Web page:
National Amusements, the Redstone family’s movie theater company that controls ViacomCBS, has renegotiated loans to give it more flexibility to deal with a 61% drop in ViacomCBS’ stock price. NAI has borrowed against its shareholding in ViacomCBS, so the stock drop had raised questions about whether it would have to pledge additional collateral. As part of the agreement, NAI has terminated a...
ViacomCBS Stock Plunge Forces Redstones to Renegotiate With Lenders
Get access to exclusive coverage
Read deeply reported stories from the largest newsroom in tech.
The Briefing google facebook
Why the Return to the Office Is Inevitable
For proponents of a return to working in the office, it’s two steps forward and one step back. The haze of Canadian smoke that hung over New York City and other parts of the East Coast this week gave people a reason to stay inside. Some schools shuttered their doors. People on the streets have been wearing masks. Yes, it has felt a bit like 2020. But no one should rush to buy Zoom Video stock....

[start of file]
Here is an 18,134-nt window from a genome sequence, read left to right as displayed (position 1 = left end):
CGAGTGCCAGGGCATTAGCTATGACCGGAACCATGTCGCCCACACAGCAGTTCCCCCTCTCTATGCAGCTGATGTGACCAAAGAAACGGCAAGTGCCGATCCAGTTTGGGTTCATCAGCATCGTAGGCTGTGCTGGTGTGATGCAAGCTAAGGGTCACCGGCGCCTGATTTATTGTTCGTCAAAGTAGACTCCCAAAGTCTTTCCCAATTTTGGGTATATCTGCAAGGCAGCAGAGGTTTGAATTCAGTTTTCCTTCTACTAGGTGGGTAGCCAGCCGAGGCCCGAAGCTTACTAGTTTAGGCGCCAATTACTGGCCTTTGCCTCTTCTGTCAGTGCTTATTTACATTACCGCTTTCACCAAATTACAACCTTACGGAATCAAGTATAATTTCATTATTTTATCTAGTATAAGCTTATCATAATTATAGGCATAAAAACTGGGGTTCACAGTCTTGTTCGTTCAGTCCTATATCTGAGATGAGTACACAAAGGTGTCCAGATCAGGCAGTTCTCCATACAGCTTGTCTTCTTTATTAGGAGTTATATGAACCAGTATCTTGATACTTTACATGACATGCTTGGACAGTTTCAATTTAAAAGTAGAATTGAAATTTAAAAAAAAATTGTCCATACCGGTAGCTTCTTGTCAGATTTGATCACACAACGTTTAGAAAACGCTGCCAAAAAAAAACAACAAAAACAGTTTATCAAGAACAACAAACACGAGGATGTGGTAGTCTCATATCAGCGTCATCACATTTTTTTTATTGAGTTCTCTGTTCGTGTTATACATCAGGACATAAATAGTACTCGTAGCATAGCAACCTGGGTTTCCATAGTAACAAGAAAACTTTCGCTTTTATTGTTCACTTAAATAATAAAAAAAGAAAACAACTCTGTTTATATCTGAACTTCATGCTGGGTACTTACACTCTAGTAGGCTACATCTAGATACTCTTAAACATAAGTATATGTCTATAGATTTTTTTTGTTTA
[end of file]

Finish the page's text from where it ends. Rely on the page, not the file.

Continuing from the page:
Stay in the know
Receive a summary of the day's top tech news—distilled into one email.
Access on the go
View stories on our mobile app and tune into our weekly podcast.
Join live video Q&A’s
Deep-dive into topics like startups and autonomous vehicles with our top reporters and other executives.
Enjoy a clutter-free experience
Read without any banner ads.
Recent Popular Stories
Exclusive startups venture capital
A Long, Strange Trip for the ‘Uber for Nurses’
Exclusive amazon entertainment
How Amazon Misread the NFL Ad Market
Last summer, advertising representatives for a national pizza chain in the U.S. met with Amazon ad executives to negotiate a potential sponsorship deal for Amazon Prime Video’s broadcast of “Thursday Night Football.” Amazon executives asked the pizza chain for commitments of up to $12 million for the full season, double what the chain wanted to spend, said a person with direct knowledge of the matter.
The 1:1 ai
Adam D’Angelo’s Endless Quest to Answer Everything
Adam D’Angelo is basking in an “ endless summer ” of artificial intelligence. A few weeks before he and 350 industry peers released a bizarre, one-line statement warning that AI could herald a nuclear-level extinction event, the 38-year-old co-founder of Quora told me he actually sees more upside in AI than downside.